“PR agencies can never replace good politics. So we should have done it in a way that no PR agencies were necessary.”

Surveying the damage, critics point to organisational problems within the cabinet. Banks, their secrets and their future success touch the portfolios of four of Switzerland’s seven cabinet ministers. They never appointed an exclusive messenger.

Finance Minister Hans-Rudolf Merz, who also holds the rotating presidency, Economics Minister Doris Leuthard, Foreign Minister Micheline Calmy-Rey and Justice Minister Eveline Widmer-Schlumpf have all spoken publicly about the relationship with the US.

Defence Minister Ueli Maurer, whose portfolio is basically unaffected, came to the understanding that the best defence was a good offence. In July, Maurer, of the rightwing Swiss People’s Party, told a Sunday newspaper that the US was “unreliable” as a negotiating partner.

“From what we have observed so far, it’s too many people, it’s not coherent, there doesn’t seem to be an underlying or overarching strategy,” said Geiser of Burson-Marsteller.

“There is no clear leadership, there is no clear messaging and there is no coherent strategy around the key issues of us being positioned as a tax haven, which needs explanation.”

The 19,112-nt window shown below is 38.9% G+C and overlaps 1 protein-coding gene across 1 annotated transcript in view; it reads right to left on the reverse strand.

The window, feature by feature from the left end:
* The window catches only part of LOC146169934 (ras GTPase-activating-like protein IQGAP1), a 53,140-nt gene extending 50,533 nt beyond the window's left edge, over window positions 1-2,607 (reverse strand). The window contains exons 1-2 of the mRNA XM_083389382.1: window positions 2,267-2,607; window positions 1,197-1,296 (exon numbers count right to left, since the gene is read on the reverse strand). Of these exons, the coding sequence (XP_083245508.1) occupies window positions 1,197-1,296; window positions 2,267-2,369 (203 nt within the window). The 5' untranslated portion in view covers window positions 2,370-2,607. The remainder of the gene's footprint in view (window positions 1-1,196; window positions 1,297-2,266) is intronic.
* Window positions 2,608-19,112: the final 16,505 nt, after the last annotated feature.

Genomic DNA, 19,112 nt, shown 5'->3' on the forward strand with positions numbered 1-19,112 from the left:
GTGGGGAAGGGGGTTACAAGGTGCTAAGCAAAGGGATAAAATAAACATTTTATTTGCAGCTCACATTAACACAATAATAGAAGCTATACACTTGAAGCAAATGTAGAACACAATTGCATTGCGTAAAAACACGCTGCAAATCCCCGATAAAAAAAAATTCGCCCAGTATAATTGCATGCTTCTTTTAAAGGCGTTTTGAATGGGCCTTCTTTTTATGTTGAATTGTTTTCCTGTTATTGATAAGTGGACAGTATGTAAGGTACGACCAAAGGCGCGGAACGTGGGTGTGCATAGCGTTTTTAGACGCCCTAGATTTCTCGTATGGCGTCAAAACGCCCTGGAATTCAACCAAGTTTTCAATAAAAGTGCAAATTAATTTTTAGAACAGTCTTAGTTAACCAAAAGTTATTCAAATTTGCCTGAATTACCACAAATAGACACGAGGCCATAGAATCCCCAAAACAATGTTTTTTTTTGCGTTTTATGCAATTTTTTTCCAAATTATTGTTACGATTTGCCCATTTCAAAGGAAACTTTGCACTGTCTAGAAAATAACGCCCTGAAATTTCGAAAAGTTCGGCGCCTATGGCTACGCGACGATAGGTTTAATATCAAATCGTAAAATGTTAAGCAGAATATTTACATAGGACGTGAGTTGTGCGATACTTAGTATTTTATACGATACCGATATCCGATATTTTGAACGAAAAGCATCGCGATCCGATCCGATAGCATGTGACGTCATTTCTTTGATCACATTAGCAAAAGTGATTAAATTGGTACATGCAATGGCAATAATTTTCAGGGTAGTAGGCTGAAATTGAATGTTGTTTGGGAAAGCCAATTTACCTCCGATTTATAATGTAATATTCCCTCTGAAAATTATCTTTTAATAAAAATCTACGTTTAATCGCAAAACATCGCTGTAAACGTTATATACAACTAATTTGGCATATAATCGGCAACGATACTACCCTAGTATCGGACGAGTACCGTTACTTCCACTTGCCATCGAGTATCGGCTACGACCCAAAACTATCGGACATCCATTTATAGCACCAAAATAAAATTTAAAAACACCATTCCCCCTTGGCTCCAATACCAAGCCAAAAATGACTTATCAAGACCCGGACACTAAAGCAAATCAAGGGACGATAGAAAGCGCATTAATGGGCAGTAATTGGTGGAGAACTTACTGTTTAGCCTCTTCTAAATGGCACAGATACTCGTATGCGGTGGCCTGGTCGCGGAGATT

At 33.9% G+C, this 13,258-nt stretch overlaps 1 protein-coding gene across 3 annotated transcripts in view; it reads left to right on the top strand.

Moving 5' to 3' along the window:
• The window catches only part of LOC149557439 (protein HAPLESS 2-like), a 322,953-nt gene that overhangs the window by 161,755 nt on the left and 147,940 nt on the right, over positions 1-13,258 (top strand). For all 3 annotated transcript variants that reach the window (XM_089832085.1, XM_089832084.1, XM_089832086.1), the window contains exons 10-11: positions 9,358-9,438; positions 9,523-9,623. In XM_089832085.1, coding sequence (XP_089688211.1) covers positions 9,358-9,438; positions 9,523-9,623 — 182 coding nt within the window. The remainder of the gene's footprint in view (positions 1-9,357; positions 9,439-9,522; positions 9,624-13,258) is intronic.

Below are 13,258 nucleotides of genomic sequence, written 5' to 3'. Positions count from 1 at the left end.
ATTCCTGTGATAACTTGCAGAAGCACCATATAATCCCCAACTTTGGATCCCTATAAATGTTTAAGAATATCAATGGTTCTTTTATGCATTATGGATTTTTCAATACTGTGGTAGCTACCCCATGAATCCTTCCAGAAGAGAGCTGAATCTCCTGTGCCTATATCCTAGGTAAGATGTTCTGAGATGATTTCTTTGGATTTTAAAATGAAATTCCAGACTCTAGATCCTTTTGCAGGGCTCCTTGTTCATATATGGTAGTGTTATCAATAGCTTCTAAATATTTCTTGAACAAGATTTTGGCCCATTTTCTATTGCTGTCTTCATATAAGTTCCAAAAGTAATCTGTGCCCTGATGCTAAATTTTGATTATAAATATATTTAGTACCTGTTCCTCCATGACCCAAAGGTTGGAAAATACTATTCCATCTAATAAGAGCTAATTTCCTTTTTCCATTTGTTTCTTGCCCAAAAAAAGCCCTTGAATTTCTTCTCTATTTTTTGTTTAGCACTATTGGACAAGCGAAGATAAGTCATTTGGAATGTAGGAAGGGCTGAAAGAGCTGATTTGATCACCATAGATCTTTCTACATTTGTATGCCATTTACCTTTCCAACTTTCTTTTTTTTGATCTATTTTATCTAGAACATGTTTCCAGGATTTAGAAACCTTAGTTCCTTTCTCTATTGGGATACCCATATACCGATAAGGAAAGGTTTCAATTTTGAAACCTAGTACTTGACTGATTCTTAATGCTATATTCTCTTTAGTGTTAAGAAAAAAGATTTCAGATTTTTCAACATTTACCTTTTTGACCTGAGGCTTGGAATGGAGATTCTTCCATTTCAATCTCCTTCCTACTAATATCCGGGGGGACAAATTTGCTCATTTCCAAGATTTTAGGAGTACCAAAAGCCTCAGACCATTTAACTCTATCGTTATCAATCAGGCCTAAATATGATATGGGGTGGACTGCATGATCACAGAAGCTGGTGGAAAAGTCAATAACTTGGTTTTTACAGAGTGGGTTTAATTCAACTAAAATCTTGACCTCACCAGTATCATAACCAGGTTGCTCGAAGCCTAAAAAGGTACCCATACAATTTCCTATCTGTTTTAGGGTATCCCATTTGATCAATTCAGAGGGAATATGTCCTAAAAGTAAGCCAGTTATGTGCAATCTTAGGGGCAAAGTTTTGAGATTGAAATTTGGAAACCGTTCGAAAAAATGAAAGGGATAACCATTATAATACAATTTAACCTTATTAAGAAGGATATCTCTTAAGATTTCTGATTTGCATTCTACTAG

Said the foreign ministry: “In general, multiple voices have to be seen as an opportunity when it comes to building up trust and reliability. However, these voices have to be coordinated within a consistent communication strategy.”

Peter Briner is less enthusiastic. “There were too many actors, too many players trying to explain things, which was hardly a good strategy,” he said.

“Damage underestimated”

Briner told that although the dispute over banking secrecy was “based on a lot of misunderstanding”, the cabinet had underestimated the damage it would cause.

Simonetta Sommaruga, a senator from the centre-left Social Democratic Party, in March accused the government of falling asleep. “The cabinet has had ten years to prepare for these challenges, but it turned a blind eye,” she said.

For its part, the foreign ministry says its efforts to maintain relationships in the US have been “considerable”.

Geri Müller, a Green parliamentarian and the head of the House of Representatives Foreign Affairs Committee, would rather have seen the government hold off on its campaign.